I recently purchased an MTH Hiawatha 30-1127-1.  It was in pristine condition appearing to never have been run.  Since it was equipped with PS1, I replaced the battery prior to operation.  After a few laps around my layout (48In Radius), I noticed a wobble particularly in the turns.  I removed it from the track and noticed that the flanges on both front drivers were broken.  I had inspected it carefully upon receipt and am certain the drivers were intact as I placed it on the track.  MTH literature indicates that this particular model should be able to operate on 31 inch radius track.  I am wondering if anyone in the forum has had a similar experience.  The Richard Ridolfo "Comprehensive Guide To M.T.H. Railking Engines indicates the model appeared in the 1998 catalog Vol. 1.   I would appreciate any comment.

 

Thanks and Regards

 

 

 

 

 

 

 

Original Post

Was the engine packed in a foam cavity or holder piece?

Look at the foam where those wheels would have been. Do you notice anything?

Sitting in foam all of those years can sometimes be problem. Foam is like an ongoing chemical reaction. Certain types of foam "outgas" more than others as part of the slow chemical reaction. This make have had a negative effect on the casting.

It's not a common complaint about MTH wheels, but it could have been a run of poorly mixed alloy.

email Midge at MTH for a new axle set and some traction tires.

Carl

Arctic Railroad

It did happen with some engines.  Going to require a chassis change and they may not have that specific one, but one similar.  G

MTH Authorized Service Center

Authorized ERR Dealer

Lionel Independent Repair Tech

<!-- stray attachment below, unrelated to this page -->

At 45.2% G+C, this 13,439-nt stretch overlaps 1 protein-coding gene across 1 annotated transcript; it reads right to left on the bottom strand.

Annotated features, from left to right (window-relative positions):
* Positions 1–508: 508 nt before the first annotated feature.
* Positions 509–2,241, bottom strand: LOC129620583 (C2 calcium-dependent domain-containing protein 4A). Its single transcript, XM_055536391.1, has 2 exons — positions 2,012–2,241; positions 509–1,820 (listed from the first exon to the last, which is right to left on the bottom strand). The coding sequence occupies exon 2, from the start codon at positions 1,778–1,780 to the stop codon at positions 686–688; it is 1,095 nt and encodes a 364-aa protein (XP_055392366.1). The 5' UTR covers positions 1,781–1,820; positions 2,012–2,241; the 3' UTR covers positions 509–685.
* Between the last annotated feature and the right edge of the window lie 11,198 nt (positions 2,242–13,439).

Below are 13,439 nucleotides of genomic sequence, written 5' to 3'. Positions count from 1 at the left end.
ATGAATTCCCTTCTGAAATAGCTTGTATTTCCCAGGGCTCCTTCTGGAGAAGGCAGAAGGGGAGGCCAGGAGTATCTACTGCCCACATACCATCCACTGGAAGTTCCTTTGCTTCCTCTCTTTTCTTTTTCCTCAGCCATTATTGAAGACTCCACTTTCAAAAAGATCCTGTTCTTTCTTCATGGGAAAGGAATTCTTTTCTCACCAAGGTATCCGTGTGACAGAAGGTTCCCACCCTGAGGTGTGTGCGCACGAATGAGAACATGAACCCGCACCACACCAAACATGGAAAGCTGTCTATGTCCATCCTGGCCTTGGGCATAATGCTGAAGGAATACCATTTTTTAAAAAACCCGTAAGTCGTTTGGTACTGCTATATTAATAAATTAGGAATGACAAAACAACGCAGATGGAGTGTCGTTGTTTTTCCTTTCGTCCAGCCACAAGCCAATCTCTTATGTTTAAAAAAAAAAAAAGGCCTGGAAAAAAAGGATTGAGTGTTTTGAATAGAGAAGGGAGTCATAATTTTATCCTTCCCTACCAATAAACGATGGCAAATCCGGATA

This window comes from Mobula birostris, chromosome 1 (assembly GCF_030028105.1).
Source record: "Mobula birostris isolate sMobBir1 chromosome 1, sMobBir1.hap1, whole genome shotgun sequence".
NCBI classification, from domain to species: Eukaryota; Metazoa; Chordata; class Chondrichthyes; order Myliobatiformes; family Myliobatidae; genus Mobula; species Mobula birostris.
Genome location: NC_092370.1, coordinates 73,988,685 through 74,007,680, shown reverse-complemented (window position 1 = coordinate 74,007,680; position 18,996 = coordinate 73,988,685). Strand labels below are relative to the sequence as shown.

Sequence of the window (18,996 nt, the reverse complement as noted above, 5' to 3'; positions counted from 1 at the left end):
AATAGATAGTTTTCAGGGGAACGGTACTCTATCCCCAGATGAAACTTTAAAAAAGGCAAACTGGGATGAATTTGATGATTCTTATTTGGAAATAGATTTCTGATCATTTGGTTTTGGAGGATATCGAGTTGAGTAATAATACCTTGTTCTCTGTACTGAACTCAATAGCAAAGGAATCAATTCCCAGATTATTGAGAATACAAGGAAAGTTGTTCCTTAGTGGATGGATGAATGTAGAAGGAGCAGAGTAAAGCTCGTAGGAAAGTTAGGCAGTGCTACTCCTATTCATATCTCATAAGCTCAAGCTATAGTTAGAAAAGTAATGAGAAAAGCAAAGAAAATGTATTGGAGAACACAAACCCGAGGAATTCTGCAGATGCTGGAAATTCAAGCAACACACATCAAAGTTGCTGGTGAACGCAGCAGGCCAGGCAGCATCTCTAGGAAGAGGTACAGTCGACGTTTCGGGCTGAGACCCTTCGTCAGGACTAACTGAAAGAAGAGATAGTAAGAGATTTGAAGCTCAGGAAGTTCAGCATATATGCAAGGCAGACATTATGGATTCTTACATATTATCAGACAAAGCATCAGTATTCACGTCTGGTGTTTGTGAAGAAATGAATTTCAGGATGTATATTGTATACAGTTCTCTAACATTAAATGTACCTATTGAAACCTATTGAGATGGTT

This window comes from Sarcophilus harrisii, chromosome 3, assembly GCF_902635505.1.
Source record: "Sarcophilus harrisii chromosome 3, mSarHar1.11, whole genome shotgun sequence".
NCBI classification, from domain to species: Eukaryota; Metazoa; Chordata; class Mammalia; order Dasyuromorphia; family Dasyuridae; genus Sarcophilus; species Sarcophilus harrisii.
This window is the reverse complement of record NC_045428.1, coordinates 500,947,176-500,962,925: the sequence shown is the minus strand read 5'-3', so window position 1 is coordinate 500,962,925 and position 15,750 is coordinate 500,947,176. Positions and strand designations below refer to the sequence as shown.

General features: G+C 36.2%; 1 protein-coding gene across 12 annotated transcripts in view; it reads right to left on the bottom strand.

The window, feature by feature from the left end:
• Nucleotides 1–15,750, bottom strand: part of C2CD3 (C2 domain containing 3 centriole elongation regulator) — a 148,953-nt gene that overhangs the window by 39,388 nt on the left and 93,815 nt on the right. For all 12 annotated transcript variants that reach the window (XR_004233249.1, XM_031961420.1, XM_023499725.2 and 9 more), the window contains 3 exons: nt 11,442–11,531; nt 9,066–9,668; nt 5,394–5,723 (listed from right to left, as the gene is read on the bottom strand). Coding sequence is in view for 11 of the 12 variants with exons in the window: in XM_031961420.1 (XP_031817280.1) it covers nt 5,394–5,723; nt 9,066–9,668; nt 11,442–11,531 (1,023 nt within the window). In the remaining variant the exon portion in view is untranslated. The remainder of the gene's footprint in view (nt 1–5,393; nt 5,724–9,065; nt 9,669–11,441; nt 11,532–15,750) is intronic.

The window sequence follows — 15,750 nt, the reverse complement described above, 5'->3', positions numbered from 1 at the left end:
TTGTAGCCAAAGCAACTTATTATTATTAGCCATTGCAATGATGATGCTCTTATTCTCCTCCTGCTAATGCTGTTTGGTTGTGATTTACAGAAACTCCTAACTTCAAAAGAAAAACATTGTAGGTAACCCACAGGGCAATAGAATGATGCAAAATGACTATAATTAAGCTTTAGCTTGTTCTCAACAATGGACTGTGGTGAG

Virginia Train Collectors Member

Hey, Thanks guys for the replies.  Fortunately, the seller agreed to let me return the loco for a complete refund.  As a Power Transistor Reliability Engineer for many years, I have run across situations where an intermetallic compound can be formed by separation of the alloyed materials.  In general, this condition is brought on by the application of temperature significantly higher than room.  I hope this is just an isolated instance and ahs been brought under control by the factory making the units.  Thanks again and best regards,

Phranzdan

Pulled my Hiawatha out of storage (wrapped in a towel, not in the foam box) two weeks ago for a test run.  Stalled immediately with swelled (zinc rot) drivers binding.  Flanges disintegrated when I tried to regauge the wheels to gain clearance.

Guess I have a shelf queen since parts (apparently) are not available.  May try to put the shell on another Hudson chassis, but I have many other repair priorities ahead of this Proto-1 loco.

FWIW, I pulled a dozen locos out to run a this season's shows, and experienced a 50% failed-to-run rate on modern locos.  I'm beginning to think the modern manufactured stuff should have a "best used by" date on the box.   Grrrr.

John

I've seen a number of the older PS/1 locomotives with the same issue.  I specifically saw that very problem with the 30-1127-1 the other day, a couple of the wheels are simply falling apart.  The chassis for this one isn't available, maybe something close might work.  Truthfully, by the time you buy the chassis and install it, I don't think the locomotive is worth the money.

In case anyone is still interested, I returned the loco to the seller.  Some time later I saw an ad for a Hiawatha and decided to buy it at a significantly lower price as it was advertised as "Not Running".  Turns out it was the same engine and now I was stuck with it.  I contacted MTH but unfortunately parts were not available.  Mth apparently does not sell drivers but instead lists a power block which consists of the chassis and the drivers already mounted.  I have a copy of "The Comprehensive Guide to MTH Railking Engines" by Richard Ridolfo and began looking for a Hudson with the same drivers.  I found what looked like a match and decided to take a 70 dollar risk and ordered the power block.  When it arrived I found the drivers were a match with the exception of the color however the power block was not.  I installed the drivers on the Hiawatha (Axles were an exact match) after blending paint and airbrushing.  After re-assembly, I ran the engine with for at least an hour with no further driver problems.  As pointed out earlier, it may not be sound from an economic standpoint but it is possible.  I see them showing up for sale from time to time but I suspect that the run of drivers used for all these engines is faulty.

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